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Alzheimer’s Disease Linked to Specific Blood Protein

Posted on February 12, 2016 by Disability Help Group

With the diagnosis of a serious degenerative disease such as Alzheimer’s disease, often comes a decline in a person’s ability to work to the point where an individual may need Social Security disability benefits.

In a study supported by the National Institutes of Health, Alzheimer’s has been linked to a specific blood protein, apolipoprotein E (ApoE). This blood protein was found after giving a simple blood test that is able to show beta-amyloid protein levels in the brain.

Beta-amyloid protein is an indication of Alzheimer’s. Those who had higher levels of the blood protein ApoE were also found to have higher amounts of amyloid in the medial temporal lobe. This part of the brain plays a role in memory.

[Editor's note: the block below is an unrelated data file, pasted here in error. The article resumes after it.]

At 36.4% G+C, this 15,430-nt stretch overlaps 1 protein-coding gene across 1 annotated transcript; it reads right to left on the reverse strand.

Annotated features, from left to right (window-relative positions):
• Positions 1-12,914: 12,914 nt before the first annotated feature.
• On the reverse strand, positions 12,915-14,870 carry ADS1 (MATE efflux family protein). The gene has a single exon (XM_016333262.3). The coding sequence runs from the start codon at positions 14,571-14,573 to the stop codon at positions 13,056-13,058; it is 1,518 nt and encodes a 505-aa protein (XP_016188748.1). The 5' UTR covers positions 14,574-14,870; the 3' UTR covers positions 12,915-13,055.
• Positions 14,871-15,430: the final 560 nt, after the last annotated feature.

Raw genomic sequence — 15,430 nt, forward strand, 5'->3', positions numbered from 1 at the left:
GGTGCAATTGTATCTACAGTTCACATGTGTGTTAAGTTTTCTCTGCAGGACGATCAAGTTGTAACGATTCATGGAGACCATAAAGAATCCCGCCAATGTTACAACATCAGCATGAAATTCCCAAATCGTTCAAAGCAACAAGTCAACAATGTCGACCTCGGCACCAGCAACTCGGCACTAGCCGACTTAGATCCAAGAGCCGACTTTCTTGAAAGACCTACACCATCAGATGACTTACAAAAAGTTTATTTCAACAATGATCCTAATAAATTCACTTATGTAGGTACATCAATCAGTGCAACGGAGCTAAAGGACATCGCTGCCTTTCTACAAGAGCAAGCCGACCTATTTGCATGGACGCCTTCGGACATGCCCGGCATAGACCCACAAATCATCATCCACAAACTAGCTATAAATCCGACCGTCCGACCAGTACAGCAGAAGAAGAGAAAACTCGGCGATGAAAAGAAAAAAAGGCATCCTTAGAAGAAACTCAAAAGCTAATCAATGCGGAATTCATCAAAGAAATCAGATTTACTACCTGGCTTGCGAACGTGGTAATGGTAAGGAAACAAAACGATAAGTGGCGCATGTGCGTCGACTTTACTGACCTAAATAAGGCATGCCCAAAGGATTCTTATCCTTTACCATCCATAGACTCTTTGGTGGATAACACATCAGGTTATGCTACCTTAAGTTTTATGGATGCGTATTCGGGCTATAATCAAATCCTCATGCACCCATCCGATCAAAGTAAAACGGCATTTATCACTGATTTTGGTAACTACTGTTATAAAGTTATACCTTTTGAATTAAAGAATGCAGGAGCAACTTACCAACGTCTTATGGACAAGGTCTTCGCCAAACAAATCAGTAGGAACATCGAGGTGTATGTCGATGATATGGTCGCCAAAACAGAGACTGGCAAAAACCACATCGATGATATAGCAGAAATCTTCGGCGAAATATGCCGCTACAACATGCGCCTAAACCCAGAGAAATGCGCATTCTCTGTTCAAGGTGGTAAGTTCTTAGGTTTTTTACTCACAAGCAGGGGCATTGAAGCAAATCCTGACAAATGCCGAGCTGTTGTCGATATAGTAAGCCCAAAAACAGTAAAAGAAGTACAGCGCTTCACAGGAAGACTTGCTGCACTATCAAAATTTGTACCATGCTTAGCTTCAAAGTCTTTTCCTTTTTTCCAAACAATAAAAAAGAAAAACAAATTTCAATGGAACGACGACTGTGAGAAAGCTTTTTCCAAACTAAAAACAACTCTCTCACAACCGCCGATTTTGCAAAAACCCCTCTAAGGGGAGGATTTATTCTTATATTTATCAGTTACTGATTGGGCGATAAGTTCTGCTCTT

With this find, the hope is that a blood test can be developed which will help to predict who is at risk of developing Alzheimer’s. In addition, this may also indicate who would benefit from participating in clinical trials aimed at finding an effective treatment or prevention of the devastating disease.

This study was published in the Dec. 20, 2010 issue of the Journal of Alzheimer’s Disease.

If you suffer from a severe mental or physical condition, a Social Security disability representative can advise you of your eligibility for Social Security disability benefits. In addition, a representative can assist you with applying for benefits or appealing a claim that has been denied.

When you are interviewing Social Security Disability representatives ask critical questions, like: how many Social Security Disability hearings do you have per month; do you understand the SSA’s POMS (the manual Social Security employees use to process claims); and, do you understand the date last insured and how it affects my disability onset date?
Disability Help Group represent over 5000 disability claimants. Our disability representatives have experience with cross examining medical and vocational experts and take time when speaking with you about your case. Contact us today at 1-(800)-800-3332 for a FREE consultation.